of the multi-movement choral-orchestral symphony has come to be more readily
accepted. After all, a symphony (or any piece of music) is what the composer
makes of it. However it goes without saying that the overall structure of
the ninth symphony is looser than, say, that of the masterly Sinfonia
da Camera (No. 10) Op. 145 but Rubbra nevertheless pruned down his material
to ensure a more tightly organised structure.
The symphony was first sketched as a passion along Bach's lines. Later Rubbra
abandoned the idea, compressed the liturgical text to fit his new symphonic
project and was ready to start afresh having realised that "the formal problem
of the new symphony was a symphonic one: the desired unity could be achieved
only by shaping the textures of symphonic ends..." (Rubbra as quoted by Adrian
Yardley). However the formal design remains roughly the same as that of a
Bach passion, each of the four sections of the symphony ending with a Latin
Formal unity is achieved through the recurrent use of motives and intervals
rather than by a more symphonic development of the thematic material. There
are many impressive moments, such as the opening bars of the symphony suggesting
darkness wide-spread chords) and the terror of darkness (timpani at first,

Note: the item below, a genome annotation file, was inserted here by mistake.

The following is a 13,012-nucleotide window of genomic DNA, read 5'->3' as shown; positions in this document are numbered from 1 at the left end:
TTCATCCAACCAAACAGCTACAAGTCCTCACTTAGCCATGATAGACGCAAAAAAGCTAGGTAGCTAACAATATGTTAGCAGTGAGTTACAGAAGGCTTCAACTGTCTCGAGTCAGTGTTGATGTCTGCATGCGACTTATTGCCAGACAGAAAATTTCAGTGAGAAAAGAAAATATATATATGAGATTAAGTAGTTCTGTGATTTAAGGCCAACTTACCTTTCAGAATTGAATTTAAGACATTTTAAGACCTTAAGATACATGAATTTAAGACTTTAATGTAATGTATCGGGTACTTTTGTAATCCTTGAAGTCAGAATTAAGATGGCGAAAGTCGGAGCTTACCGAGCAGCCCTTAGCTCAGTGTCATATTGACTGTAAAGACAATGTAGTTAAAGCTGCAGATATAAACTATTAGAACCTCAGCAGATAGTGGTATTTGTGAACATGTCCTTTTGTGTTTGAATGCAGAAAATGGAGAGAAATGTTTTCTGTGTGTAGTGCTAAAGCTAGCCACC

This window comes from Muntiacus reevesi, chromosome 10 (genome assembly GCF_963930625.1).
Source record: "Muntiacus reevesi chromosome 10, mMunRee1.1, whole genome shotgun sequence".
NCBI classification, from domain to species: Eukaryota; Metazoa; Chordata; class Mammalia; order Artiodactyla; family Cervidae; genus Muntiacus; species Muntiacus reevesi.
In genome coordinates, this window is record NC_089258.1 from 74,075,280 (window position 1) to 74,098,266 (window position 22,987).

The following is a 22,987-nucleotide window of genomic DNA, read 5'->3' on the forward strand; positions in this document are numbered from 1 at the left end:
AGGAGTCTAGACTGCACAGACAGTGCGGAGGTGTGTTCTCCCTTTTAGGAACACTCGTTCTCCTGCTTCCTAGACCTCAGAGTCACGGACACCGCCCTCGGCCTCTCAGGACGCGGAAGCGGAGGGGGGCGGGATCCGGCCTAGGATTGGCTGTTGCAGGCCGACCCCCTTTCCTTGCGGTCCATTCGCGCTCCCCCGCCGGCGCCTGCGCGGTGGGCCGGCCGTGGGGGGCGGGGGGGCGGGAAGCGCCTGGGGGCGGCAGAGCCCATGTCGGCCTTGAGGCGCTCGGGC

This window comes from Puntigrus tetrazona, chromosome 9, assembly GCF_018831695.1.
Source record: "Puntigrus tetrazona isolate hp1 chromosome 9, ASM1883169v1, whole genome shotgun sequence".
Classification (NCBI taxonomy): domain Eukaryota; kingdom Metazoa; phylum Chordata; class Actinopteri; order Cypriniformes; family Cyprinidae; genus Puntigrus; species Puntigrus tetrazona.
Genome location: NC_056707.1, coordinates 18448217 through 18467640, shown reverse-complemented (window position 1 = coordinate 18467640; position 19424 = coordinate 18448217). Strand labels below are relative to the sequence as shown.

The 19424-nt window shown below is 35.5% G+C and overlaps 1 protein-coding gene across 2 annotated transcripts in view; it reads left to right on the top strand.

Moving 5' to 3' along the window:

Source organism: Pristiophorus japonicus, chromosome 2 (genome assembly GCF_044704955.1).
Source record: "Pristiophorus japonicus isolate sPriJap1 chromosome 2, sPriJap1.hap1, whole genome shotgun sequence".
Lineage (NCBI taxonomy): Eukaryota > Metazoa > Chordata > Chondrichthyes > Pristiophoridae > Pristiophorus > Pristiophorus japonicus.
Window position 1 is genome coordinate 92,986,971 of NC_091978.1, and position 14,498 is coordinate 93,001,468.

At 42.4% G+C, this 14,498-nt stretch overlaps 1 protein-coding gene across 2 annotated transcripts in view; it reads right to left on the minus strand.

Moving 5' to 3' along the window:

then pizzicati on low strings). The climaxes are superbly achieved and really
sound as the point of arrival of what has gone before. The work as a whole
is a very imposing achievement even if at the end one cannot ascertain its
symphonic nature. Again, this is, to my mind, rather futile for what really
matters is the grandeur of Rubbra's vision and the conviction he put in realising
it. No wonder that he considered his ninth symphony as one of his finest
The Morning Watch Op. 55 (1946) is a beautifully impressive setting
of Henry Vaughan's poem which incidentally Daniel Jones also set in his cantata
The Country beyond the Stars. (In this respect it may be interesting to compare
both settings.) The work opens with a weighty orchestral introduction leading
to the majestic entry of the chorus with the words "O Joy! Infinite sweetness!"
It then slowly builds up towards an impressive climax which is followed by
an orchestral interlude leading into the, more reflective, second part. The
work ends quietly and meditatively.
This is a fine and welcome release. Everyone concerned plays and sings with
utmost conviction in what I believe to be one of Rubbra's greatest pieces.
The soloists are very fine and the choir sings bravely throughout and all
receive ardent support from the orchestra. Again Richard Hickox proves his
deep sympathy for this music and this Rubbra cycle is likely to be another
supreme achievement on Chandos' part. Highly recommended.
The Morning Watch
Philharmonia Singers BBC Scottish SO / Charles Groves 1960s?
BBC Singers BBC Concert Orchestra / Hickox 29 Nov 1981
Bowen, Proctor, Luxon, Royal Liverpool Philharmonic Choir Royal Liverpool
Philharmonic Orchestra / Charles Groves f.p. 1973
Kennard, Walker, Duplessis, BBC Singers BBC Choral Society BBC Concert Orchestra
Charles Groves 30 Apr 1980
Bott, Jones, Robert, BBC Singers BBC Concert Orchestra / Hickox 29 Nov 1981